Posted: Mar 31, 2012 6:35 PM
 
From the time children are toddlers we can start teaching them about money and finances. Simple trips to the grocery store or bank can become terrific learning experiences. Talking about money doesn't have to be difficult. Follow these tips for discussing money with kids of all ages.

Mary Caraccioli, author, financial expert and host of We Owe What? on the Live Well Network, offers these tips to raise financially-fit kids.

Preschoolers

I start my money lessons with preschoolers because I think the earlier you get in the habit of talking to kids about money, the smarter they will be. The visual rule works with this group too. I love to bring preschoolers to banks and to have them draw pictures. Tell your kids to draw a picture of something they want. Then have them draw a picture of something they want to give. Using an image that matters to them, you can talk about how it takes money to buy certain things and that other things -- like hugs and kisses -- are free. Encourage your preschooler to start saving their pennies and those cash gifts that come in birthday cards -- or their allowance.

7- to 12-year-olds

I love playing the grocery store game with kids in this age group. It can be modified to fit their level of understanding. Here is how it works: Have them help you write a list for the grocery store shopping trip (great bonus lesson because it will teach them not to go shopping without a list). Next, have a rough idea of what these groceries will cost (keep your previous receipt for some help here). Then, tell them if they can help you fulfill your list for less than the total you wrote down, they get to keep the savings. This game teaches them to really look at prices when you shop and to understand that choices have to be made to keep you within a budget. Allowing them to keep the difference is incentive to save.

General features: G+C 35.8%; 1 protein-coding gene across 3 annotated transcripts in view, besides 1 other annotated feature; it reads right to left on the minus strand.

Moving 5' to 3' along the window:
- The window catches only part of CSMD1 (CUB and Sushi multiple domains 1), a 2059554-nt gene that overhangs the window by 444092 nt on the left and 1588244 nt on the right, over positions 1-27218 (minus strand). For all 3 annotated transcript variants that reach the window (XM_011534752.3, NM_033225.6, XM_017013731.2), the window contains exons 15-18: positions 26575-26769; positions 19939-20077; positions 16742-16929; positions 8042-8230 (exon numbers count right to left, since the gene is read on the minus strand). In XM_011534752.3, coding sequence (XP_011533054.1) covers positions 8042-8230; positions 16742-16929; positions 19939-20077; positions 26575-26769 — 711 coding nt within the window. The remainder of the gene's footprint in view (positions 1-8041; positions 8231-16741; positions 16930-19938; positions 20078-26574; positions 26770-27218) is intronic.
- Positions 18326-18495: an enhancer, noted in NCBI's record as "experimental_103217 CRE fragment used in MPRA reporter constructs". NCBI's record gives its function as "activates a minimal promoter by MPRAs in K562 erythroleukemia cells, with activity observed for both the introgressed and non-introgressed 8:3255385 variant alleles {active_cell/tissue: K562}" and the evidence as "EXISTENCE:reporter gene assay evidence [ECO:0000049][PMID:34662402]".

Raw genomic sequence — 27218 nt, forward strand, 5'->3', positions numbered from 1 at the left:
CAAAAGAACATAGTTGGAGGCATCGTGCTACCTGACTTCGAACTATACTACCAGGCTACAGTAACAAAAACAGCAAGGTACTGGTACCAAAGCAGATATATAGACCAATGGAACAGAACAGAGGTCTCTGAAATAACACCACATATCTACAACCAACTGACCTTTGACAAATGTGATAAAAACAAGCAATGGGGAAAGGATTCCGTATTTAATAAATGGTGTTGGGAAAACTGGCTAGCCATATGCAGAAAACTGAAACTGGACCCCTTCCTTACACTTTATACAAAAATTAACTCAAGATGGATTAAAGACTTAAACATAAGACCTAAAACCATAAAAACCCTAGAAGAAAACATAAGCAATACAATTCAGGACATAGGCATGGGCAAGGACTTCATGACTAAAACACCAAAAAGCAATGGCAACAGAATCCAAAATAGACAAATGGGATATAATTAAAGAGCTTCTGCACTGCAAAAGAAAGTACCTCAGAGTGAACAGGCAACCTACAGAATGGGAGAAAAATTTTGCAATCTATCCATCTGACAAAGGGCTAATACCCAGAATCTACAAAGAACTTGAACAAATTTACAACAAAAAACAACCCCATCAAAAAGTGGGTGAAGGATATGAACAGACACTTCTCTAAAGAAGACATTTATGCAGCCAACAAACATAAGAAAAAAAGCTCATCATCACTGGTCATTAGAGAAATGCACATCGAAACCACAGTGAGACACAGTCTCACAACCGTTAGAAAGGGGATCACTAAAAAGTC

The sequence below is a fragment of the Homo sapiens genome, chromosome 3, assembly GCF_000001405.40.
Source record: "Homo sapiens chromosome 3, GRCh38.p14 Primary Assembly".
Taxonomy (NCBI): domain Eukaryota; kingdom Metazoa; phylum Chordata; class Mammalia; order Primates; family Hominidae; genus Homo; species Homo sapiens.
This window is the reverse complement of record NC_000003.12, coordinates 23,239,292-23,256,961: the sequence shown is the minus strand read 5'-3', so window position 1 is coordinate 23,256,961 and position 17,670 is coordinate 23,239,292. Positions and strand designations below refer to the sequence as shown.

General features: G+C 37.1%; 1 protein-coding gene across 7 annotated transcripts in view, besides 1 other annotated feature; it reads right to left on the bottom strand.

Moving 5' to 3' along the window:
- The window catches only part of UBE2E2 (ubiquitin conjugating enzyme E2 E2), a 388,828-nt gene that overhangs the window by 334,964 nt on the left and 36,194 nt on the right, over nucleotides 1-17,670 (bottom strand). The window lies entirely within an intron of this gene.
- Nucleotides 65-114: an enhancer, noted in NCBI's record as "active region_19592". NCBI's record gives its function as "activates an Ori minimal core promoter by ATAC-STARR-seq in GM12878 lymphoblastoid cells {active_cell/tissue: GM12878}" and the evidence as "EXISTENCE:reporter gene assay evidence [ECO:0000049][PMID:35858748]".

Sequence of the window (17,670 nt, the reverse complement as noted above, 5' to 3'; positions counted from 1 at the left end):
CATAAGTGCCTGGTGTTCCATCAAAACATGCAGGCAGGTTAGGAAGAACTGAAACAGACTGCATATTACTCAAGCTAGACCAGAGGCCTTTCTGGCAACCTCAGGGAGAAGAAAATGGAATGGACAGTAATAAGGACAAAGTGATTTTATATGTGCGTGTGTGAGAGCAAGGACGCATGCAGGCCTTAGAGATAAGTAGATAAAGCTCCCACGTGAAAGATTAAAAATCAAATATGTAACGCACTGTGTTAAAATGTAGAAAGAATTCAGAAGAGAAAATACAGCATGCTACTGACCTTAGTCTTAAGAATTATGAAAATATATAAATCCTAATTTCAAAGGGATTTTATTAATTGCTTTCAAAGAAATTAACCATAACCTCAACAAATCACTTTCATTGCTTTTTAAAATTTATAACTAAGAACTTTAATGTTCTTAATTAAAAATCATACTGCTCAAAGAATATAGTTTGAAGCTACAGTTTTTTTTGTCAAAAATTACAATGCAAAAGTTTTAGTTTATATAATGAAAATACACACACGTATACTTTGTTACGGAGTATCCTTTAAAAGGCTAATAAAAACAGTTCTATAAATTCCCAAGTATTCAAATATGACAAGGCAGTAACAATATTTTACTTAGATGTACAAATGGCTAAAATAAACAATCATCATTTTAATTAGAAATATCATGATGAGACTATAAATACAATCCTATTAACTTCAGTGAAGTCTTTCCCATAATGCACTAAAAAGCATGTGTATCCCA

Teenagers

I like to use the idea from the grocery game and apply it to clothes and technology -- areas where most teens spend, spend, spend. Making a list before they go shopping and encouraging them to find cheaper alternatives to things on that list -- then letting them pocket the difference -- will help them prioritize their spending. Forcing teens to live within their allowance also shows them the basics of managing their own finances. Remember, they are awesome negotiators so once you've decided the wallet is closed for the week, stick to your guns -- no matter how tough it is!

For all ages

Make sure you say no -- regularly. It isn't easy telling your baby they can't have something. But the earlier you start saying no, the easier it will be as your child ages. Even if buying that extra doll or pair of jeans isn't going to break the bank, still find the strength to say no. I often say things like: "I don't think you need it" or "it is not something I think our family should spend on today." It shows that it is not a matter of being able to afford something, but a bigger reason you aren't buying it: It is not something that adds value to your family. Eventually your kids will learn to think about how much value the things they buy bring to their life. And that is a money lesson they can keep for life!

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